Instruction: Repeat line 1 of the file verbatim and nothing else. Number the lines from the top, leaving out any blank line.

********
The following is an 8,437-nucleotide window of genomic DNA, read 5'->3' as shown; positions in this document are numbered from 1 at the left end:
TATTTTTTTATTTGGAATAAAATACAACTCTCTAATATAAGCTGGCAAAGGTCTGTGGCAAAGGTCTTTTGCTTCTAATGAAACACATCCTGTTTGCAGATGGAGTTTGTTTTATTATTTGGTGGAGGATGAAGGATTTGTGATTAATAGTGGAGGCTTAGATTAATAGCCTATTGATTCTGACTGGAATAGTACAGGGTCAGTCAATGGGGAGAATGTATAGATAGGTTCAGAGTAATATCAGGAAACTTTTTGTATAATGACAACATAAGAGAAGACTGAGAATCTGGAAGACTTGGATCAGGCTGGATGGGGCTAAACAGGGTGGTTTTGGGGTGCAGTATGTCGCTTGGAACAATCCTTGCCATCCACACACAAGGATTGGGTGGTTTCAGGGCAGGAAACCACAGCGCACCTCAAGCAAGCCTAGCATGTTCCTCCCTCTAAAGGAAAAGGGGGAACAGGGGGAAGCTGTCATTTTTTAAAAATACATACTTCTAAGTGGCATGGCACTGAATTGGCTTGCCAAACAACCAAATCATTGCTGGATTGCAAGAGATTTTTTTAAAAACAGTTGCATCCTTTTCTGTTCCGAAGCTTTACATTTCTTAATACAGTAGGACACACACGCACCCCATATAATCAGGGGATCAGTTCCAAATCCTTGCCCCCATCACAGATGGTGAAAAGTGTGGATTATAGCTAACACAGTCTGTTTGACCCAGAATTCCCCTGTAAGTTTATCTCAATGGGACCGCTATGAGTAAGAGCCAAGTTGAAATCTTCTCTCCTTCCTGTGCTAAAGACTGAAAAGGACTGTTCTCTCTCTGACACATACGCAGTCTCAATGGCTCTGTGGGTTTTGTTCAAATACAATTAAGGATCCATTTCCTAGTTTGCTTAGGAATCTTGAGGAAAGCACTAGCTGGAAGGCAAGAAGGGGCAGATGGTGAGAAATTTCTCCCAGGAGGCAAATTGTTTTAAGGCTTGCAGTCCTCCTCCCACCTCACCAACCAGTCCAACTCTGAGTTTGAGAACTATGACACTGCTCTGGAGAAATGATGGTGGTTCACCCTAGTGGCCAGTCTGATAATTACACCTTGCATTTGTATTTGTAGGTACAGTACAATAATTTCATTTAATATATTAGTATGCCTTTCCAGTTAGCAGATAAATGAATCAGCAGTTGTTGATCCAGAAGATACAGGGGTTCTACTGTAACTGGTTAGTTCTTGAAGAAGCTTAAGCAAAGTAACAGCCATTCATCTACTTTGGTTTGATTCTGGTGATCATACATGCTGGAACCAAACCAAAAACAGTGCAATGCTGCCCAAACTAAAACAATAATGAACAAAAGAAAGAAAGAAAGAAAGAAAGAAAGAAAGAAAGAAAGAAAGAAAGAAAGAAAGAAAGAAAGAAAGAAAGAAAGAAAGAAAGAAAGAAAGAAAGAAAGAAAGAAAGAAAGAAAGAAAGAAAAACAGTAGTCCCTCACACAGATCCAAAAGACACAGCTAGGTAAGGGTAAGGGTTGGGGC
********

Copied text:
The following is an 8,437-nucleotide window of genomic DNA, read 5'->3' as shown; positions in this document are numbered from 1 at the left end: